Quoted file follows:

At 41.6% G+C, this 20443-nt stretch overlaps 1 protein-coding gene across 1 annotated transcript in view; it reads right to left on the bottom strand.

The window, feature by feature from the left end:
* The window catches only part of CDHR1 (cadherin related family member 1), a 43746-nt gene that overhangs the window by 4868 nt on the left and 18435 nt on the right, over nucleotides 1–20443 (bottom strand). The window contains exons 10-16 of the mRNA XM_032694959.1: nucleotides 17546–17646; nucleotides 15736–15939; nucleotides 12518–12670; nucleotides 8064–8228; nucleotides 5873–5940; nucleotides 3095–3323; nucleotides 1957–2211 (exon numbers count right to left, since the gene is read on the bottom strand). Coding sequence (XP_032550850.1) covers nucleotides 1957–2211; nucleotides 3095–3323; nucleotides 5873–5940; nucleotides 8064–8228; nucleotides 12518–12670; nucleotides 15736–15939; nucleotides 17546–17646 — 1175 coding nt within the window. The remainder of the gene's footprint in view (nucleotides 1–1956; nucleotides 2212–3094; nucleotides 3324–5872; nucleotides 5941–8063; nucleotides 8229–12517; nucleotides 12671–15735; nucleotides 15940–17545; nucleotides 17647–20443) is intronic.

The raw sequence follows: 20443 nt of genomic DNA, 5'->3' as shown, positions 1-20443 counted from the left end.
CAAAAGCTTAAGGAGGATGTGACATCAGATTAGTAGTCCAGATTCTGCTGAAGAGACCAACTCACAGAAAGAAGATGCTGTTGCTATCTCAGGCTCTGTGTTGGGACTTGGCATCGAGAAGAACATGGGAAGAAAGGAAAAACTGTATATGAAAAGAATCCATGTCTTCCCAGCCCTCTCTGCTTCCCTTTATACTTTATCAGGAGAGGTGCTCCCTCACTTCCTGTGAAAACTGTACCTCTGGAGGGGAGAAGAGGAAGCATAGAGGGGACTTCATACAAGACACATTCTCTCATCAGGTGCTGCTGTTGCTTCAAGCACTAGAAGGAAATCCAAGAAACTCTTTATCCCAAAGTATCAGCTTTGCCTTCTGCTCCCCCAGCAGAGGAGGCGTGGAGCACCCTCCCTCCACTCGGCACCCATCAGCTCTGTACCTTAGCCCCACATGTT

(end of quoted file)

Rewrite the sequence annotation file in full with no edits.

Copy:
At 41.6% G+C, this 20443-nt stretch overlaps 1 protein-coding gene across 1 annotated transcript in view; it reads right to left on the bottom strand.

The window, feature by feature from the left end:
* The window catches only part of CDHR1 (cadherin related family member 1), a 43746-nt gene that overhangs the window by 4868 nt on the left and 18435 nt on the right, over nucleotides 1–20443 (bottom strand). The window contains exons 10-16 of the mRNA XM_032694959.1: nucleotides 17546–17646; nucleotides 15736–15939; nucleotides 12518–12670; nucleotides 8064–8228; nucleotides 5873–5940; nucleotides 3095–3323; nucleotides 1957–2211 (exon numbers count right to left, since the gene is read on the bottom strand). Coding sequence (XP_032550850.1) covers nucleotides 1957–2211; nucleotides 3095–3323; nucleotides 5873–5940; nucleotides 8064–8228; nucleotides 12518–12670; nucleotides 15736–15939; nucleotides 17546–17646 — 1175 coding nt within the window. The remainder of the gene's footprint in view (nucleotides 1–1956; nucleotides 2212–3094; nucleotides 3324–5872; nucleotides 5941–8063; nucleotides 8229–12517; nucleotides 12671–15735; nucleotides 15940–17545; nucleotides 17647–20443) is intronic.

The raw sequence follows: 20443 nt of genomic DNA, 5'->3' as shown, positions 1-20443 counted from the left end.
CAAAAGCTTAAGGAGGATGTGACATCAGATTAGTAGTCCAGATTCTGCTGAAGAGACCAACTCACAGAAAGAAGATGCTGTTGCTATCTCAGGCTCTGTGTTGGGACTTGGCATCGAGAAGAACATGGGAAGAAAGGAAAAACTGTATATGAAAAGAATCCATGTCTTCCCAGCCCTCTCTGCTTCCCTTTATACTTTATCAGGAGAGGTGCTCCCTCACTTCCTGTGAAAACTGTACCTCTGGAGGGGAGAAGAGGAAGCATAGAGGGGACTTCATACAAGACACATTCTCTCATCAGGTGCTGCTGTTGCTTCAAGCACTAGAAGGAAATCCAAGAAACTCTTTATCCCAAAGTATCAGCTTTGCCTTCTGCTCCCCCAGCAGAGGAGGCGTGGAGCACCCTCCCTCCACTCGGCACCCATCAGCTCTGTACCTTAGCCCCACATGTT